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A meeting with Winston Churchill and Robert Renwick


Continued testing with the Halifax and tragedy strikes
Bernard Lovell Astronomer
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The Halifax containing the equipment was moved from Hurn and landed at Defford satisfactorily, and we continued to use our tests there. I had then assembled a group of about 15 people, I suppose, of various types, and I ought to say about the code name that was given. My original files on this subject were named called BN, for Blind Navigation, and when Cherwell saw this, he went into a rage and he said, 'Look, you're not designing a navigation equipment, you're designing a bombing equipment', and he said, 'We'll call it H2S because it stinks', because it ought to have been done a long time ago and therefore it became known as H2S, and that was the official code name of this equipment.

We had even in this crude elementary state, the government had placed an order for 200 crash equipment as we called them. Crash programmes, 200 equipments with the firm of EMI and the other problem was that the system was not allowed to use a magnetron because it was so secret. We were to use a klystron which could be destroyed anyhow and those principles are well-known. So EMI were given the problem of making a klystron equipment with enough power to do what we were doing with the magnetron. And so in early June, when we... we had been making slight improvements and I remember flying with it over the Bristol Channel and it was particularly good on coastlines and the coastline and an airport between Gloucester and Cheltenham. I've got a photograph of it, it was on the cathode ray tube. Gloucester and Cheltenham showed up as big blobs on the tube, and so did the airport. So we thought, on Sunday, we'd had a weekend conference with these EMI people, including Blumlein at Defford, and we had flown the equipment on the Saturday night and it looked quite good. And the next day, the Sunday Blumlein said, could he and his team go up and see how the system was working.

So O'Kane and Hensby were both in my group and O'Kane and I had been up the night before, so we asked Hensby to take up these EMI people and the Halifax took off at about 2.00 o'clock and I retired to Malvern and the aircraft never came back. O'Kane remained in Defford and after a bit he phoned me and he said, 'There's trouble. The aircraft has not returned'. It, in fact, had crashed in the Wye Valley and it killed everybody on board, and that night I was grasped by the group captain who was in charge at Defford Station and he drove O'Kane and me to this remote place in the Wye Valley. Look, I was still a youngster in my twenties and it's just unforgettable. There was the burnt out remains of this bomber and we searched the wreckage and the only thing we could find which we could recognise was this cavity magnetron. We knew it could not be blown up anyhow. Well, I thought that was the end of H2S. I thought it was hopeless. We'd lost our only equipment. The thing was simply not working very well anyhow. No, that was not the case.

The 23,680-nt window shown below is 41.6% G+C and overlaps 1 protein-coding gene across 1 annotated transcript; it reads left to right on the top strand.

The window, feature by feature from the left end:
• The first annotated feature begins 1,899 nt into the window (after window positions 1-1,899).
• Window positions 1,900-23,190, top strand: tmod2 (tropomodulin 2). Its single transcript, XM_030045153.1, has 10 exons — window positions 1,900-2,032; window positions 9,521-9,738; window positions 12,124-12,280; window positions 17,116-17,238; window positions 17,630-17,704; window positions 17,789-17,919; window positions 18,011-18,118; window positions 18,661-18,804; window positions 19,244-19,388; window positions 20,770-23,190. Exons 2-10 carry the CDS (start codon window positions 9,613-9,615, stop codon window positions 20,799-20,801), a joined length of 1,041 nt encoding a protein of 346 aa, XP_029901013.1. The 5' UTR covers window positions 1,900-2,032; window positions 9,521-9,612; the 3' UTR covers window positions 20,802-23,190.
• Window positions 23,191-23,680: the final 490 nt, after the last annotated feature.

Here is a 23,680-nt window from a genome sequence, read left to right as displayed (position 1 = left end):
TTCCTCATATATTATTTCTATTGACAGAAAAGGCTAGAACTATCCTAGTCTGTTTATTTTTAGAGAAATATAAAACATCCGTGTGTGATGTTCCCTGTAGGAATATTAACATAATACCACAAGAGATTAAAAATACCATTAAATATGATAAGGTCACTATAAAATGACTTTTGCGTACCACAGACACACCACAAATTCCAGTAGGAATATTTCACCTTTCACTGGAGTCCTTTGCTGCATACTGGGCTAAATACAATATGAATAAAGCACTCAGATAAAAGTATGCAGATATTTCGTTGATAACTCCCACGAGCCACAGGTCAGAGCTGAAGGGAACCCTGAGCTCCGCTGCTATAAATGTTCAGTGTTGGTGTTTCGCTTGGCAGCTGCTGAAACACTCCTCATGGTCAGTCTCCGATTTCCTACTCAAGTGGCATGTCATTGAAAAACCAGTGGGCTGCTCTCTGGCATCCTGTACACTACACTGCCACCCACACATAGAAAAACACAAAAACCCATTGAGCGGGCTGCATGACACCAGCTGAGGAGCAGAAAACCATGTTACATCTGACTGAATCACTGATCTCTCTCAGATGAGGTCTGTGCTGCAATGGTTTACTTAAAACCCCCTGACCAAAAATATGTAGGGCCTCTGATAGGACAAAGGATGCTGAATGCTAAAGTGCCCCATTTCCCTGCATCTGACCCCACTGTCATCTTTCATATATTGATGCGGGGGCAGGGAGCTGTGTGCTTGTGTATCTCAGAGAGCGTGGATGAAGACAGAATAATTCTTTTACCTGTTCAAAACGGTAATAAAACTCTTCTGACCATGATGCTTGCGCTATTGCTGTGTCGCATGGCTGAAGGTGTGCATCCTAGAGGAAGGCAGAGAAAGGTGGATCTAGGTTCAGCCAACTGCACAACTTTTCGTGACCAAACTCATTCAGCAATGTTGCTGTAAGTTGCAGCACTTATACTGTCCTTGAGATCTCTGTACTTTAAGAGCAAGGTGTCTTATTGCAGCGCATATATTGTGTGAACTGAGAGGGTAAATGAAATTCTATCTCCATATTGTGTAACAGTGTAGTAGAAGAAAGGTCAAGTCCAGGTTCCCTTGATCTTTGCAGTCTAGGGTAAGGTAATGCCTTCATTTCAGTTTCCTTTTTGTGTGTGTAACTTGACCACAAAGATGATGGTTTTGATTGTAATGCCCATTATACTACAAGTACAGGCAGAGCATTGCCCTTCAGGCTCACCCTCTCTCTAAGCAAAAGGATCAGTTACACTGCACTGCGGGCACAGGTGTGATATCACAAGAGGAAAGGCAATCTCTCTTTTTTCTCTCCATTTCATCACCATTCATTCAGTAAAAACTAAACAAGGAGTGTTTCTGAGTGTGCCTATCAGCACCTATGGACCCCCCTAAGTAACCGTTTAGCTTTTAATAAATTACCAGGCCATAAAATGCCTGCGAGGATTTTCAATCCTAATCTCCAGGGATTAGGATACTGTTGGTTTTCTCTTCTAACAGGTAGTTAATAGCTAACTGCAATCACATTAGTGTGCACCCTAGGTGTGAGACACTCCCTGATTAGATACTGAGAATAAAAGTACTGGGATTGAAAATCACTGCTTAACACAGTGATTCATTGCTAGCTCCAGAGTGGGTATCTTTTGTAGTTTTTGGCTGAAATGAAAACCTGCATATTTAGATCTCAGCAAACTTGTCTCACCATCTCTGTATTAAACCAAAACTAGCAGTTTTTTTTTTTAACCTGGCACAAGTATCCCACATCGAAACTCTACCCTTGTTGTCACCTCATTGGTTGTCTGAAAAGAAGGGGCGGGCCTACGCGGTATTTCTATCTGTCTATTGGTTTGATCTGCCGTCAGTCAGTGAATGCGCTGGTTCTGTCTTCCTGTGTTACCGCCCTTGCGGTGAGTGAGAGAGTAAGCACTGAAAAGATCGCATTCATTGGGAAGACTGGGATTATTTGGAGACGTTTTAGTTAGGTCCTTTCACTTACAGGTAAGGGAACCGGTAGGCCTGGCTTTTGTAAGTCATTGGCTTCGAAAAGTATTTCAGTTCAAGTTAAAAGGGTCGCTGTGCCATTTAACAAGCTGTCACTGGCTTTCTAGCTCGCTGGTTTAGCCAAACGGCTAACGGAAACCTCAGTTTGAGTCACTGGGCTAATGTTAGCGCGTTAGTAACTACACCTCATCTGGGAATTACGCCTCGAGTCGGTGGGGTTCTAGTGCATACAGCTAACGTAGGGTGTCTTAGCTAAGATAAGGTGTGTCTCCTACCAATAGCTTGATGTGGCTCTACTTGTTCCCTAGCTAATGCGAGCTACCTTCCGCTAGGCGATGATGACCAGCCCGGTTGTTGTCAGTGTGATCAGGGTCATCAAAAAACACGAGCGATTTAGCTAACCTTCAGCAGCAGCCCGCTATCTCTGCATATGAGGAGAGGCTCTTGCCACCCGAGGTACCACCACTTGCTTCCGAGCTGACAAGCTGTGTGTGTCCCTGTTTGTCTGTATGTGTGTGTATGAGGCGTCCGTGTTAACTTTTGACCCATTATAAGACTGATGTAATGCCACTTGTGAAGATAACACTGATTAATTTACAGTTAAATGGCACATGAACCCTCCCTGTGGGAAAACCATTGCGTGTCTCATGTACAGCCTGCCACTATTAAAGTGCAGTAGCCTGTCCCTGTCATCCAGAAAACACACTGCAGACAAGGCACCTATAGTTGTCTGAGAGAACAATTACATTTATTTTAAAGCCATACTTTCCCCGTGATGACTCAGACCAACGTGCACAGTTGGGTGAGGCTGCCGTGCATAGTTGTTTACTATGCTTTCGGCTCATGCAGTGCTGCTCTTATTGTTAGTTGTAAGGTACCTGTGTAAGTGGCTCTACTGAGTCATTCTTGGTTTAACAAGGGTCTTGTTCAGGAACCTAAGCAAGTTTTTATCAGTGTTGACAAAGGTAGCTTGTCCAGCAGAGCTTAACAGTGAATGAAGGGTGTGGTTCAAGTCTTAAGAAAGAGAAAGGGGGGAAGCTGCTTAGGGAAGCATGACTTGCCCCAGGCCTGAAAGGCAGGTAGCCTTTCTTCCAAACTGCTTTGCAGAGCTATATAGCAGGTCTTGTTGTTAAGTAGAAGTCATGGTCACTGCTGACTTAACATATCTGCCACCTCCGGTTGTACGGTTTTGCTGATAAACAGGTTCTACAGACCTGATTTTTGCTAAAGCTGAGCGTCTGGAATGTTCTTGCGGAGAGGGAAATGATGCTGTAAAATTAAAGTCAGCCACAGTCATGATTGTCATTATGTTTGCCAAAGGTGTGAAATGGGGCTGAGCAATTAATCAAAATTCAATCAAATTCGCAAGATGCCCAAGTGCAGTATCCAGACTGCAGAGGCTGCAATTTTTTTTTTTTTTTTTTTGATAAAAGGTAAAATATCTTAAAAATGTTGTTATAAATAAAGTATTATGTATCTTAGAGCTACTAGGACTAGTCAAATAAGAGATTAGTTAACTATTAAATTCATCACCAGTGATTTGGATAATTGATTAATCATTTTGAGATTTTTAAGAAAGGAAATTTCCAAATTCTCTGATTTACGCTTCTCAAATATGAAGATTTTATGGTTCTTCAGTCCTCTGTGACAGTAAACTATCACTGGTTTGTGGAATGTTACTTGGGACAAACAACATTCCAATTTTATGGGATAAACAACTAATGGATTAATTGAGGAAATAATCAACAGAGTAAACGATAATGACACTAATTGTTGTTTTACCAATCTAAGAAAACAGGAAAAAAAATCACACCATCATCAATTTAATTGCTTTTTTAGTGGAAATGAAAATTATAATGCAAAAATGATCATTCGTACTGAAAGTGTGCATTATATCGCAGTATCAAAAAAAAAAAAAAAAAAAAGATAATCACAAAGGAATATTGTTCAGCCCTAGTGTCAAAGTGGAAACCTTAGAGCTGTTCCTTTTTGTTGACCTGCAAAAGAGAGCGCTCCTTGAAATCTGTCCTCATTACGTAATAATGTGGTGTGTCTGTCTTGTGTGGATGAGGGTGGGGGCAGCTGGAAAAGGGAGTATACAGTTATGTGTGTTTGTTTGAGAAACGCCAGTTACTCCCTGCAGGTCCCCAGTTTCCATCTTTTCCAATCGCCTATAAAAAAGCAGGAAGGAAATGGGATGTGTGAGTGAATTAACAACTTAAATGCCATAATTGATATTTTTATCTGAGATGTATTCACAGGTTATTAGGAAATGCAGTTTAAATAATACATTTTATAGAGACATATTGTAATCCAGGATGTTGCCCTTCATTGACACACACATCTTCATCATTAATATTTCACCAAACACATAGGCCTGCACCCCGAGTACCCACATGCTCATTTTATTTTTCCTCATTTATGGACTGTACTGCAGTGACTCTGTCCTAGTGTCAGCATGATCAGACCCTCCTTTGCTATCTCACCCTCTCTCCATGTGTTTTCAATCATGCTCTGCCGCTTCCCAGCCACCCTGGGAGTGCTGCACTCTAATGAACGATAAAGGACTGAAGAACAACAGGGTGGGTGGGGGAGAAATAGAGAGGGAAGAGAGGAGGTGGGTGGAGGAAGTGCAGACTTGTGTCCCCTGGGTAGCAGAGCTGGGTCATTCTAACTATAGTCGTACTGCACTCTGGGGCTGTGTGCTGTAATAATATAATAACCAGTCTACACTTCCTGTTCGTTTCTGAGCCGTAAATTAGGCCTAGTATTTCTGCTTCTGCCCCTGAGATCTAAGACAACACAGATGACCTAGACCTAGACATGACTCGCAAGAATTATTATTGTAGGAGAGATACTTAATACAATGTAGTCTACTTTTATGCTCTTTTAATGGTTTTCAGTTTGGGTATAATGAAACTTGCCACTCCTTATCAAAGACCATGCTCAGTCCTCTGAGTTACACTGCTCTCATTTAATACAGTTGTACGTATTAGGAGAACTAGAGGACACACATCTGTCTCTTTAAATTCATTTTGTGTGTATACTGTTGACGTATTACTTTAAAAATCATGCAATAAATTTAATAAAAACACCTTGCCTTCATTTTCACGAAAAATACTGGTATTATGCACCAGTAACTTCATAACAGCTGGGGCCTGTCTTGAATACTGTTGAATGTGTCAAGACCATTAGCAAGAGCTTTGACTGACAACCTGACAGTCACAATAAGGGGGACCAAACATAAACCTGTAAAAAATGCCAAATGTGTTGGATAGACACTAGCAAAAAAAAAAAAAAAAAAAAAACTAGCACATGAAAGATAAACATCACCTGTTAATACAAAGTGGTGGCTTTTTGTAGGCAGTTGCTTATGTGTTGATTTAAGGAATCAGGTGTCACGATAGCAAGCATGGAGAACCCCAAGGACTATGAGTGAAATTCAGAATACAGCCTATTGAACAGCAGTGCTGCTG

Bernard Lovell (1913-2012), British radio astronomer and founder of the Jodrell Bank Observatory, received an OBE in 1946 for his work on radar, and was knighted in 1961 for his contribution to the development of radio astronomy. He obtained a PhD in 1936 at the University of Bristol. His steerable radio telescope, which tracked Sputnik across the sky, is now named the Lovell telescope.

Listeners: Megan Argo Alastair Gunn

Megan Argo is an astronomer at the University of Manchester's Jodrell Bank Observatory researching supernovae and star formation in nearby starburst galaxies. As well as research, she is involved with events in the Observatory's Visitor Centre explaining both astronomy and the history of the Observatory to the public.

Alastair Gunn is an astrophysicist at Jodrell Bank Observatory, University of Manchester. He is responsible for the coordination and execution of international radio astronomical observations at the institute and his professional research concerns the extended atmospheres of highly active binary stars. Alastair has a deep interest and knowledge of the history of radio astronomy in general and of Jodrell Bank in particular. He has written extensively about Jodrell Bank's history.

Tags: Hurn airport, Handley Page Halifax, Electric and Musical Industries, Bristol, Gloucester, Cheltenham, Malvern, Wye Valley, Lord Cherwell, Frederick Lindemann, Alan Blumlein

Duration: 4 minutes, 38 seconds

Date story recorded: January 2007

Date story went live: 05 September 2008